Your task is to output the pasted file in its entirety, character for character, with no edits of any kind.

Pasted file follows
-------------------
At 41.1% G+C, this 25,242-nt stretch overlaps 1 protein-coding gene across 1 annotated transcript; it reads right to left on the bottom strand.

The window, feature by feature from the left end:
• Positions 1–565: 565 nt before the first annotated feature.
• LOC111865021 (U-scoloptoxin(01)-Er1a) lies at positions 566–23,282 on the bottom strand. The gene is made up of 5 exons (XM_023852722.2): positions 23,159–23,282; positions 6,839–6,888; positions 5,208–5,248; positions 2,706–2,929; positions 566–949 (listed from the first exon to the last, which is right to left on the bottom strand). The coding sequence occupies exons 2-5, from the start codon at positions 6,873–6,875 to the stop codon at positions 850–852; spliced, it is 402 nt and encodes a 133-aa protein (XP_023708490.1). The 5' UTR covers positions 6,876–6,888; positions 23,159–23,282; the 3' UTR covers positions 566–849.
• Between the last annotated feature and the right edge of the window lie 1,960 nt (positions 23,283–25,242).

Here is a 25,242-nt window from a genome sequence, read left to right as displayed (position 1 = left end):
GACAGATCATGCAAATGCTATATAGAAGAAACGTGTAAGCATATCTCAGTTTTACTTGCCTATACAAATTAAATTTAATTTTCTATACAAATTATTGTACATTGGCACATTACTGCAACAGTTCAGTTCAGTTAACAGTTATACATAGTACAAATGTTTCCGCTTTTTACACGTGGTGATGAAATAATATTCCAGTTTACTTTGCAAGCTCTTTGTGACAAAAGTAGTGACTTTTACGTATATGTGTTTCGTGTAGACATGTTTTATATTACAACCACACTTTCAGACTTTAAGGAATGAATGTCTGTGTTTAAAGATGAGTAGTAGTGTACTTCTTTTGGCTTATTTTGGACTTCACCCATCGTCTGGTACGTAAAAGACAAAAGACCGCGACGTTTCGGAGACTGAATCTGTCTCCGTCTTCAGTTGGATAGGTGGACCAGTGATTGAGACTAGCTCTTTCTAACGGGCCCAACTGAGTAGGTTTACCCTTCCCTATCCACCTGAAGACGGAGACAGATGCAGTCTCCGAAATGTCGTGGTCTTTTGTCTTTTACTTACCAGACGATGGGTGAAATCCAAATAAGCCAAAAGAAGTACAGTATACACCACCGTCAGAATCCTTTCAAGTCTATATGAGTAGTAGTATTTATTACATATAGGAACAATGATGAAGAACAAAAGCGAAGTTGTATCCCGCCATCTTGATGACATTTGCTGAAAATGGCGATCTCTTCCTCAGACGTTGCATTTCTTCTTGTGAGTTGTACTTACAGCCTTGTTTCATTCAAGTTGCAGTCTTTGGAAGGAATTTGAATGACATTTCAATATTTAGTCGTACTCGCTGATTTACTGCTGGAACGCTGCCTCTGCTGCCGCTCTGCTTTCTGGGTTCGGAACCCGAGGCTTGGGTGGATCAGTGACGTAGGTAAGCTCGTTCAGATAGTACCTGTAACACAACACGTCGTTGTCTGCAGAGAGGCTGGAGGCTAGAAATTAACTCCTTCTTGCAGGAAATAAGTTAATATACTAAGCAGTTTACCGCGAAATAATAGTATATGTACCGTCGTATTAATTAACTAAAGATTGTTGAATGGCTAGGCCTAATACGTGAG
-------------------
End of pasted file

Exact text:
At 41.1% G+C, this 25,242-nt stretch overlaps 1 protein-coding gene across 1 annotated transcript; it reads right to left on the bottom strand.

The window, feature by feature from the left end:
• Positions 1–565: 565 nt before the first annotated feature.
• LOC111865021 (U-scoloptoxin(01)-Er1a) lies at positions 566–23,282 on the bottom strand. The gene is made up of 5 exons (XM_023852722.2): positions 23,159–23,282; positions 6,839–6,888; positions 5,208–5,248; positions 2,706–2,929; positions 566–949 (listed from the first exon to the last, which is right to left on the bottom strand). The coding sequence occupies exons 2-5, from the start codon at positions 6,873–6,875 to the stop codon at positions 850–852; spliced, it is 402 nt and encodes a 133-aa protein (XP_023708490.1). The 5' UTR covers positions 6,876–6,888; positions 23,159–23,282; the 3' UTR covers positions 566–849.
• Between the last annotated feature and the right edge of the window lie 1,960 nt (positions 23,283–25,242).

Here is a 25,242-nt window from a genome sequence, read left to right as displayed (position 1 = left end):
GACAGATCATGCAAATGCTATATAGAAGAAACGTGTAAGCATATCTCAGTTTTACTTGCCTATACAAATTAAATTTAATTTTCTATACAAATTATTGTACATTGGCACATTACTGCAACAGTTCAGTTCAGTTAACAGTTATACATAGTACAAATGTTTCCGCTTTTTACACGTGGTGATGAAATAATATTCCAGTTTACTTTGCAAGCTCTTTGTGACAAAAGTAGTGACTTTTACGTATATGTGTTTCGTGTAGACATGTTTTATATTACAACCACACTTTCAGACTTTAAGGAATGAATGTCTGTGTTTAAAGATGAGTAGTAGTGTACTTCTTTTGGCTTATTTTGGACTTCACCCATCGTCTGGTACGTAAAAGACAAAAGACCGCGACGTTTCGGAGACTGAATCTGTCTCCGTCTTCAGTTGGATAGGTGGACCAGTGATTGAGACTAGCTCTTTCTAACGGGCCCAACTGAGTAGGTTTACCCTTCCCTATCCACCTGAAGACGGAGACAGATGCAGTCTCCGAAATGTCGTGGTCTTTTGTCTTTTACTTACCAGACGATGGGTGAAATCCAAATAAGCCAAAAGAAGTACAGTATACACCACCGTCAGAATCCTTTCAAGTCTATATGAGTAGTAGTATTTATTACATATAGGAACAATGATGAAGAACAAAAGCGAAGTTGTATCCCGCCATCTTGATGACATTTGCTGAAAATGGCGATCTCTTCCTCAGACGTTGCATTTCTTCTTGTGAGTTGTACTTACAGCCTTGTTTCATTCAAGTTGCAGTCTTTGGAAGGAATTTGAATGACATTTCAATATTTAGTCGTACTCGCTGATTTACTGCTGGAACGCTGCCTCTGCTGCCGCTCTGCTTTCTGGGTTCGGAACCCGAGGCTTGGGTGGATCAGTGACGTAGGTAAGCTCGTTCAGATAGTACCTGTAACACAACACGTCGTTGTCTGCAGAGAGGCTGGAGGCTAGAAATTAACTCCTTCTTGCAGGAAATAAGTTAATATACTAAGCAGTTTACCGCGAAATAATAGTATATGTACCGTCGTATTAATTAACTAAAGATTGTTGAATGGCTAGGCCTAATACGTGAG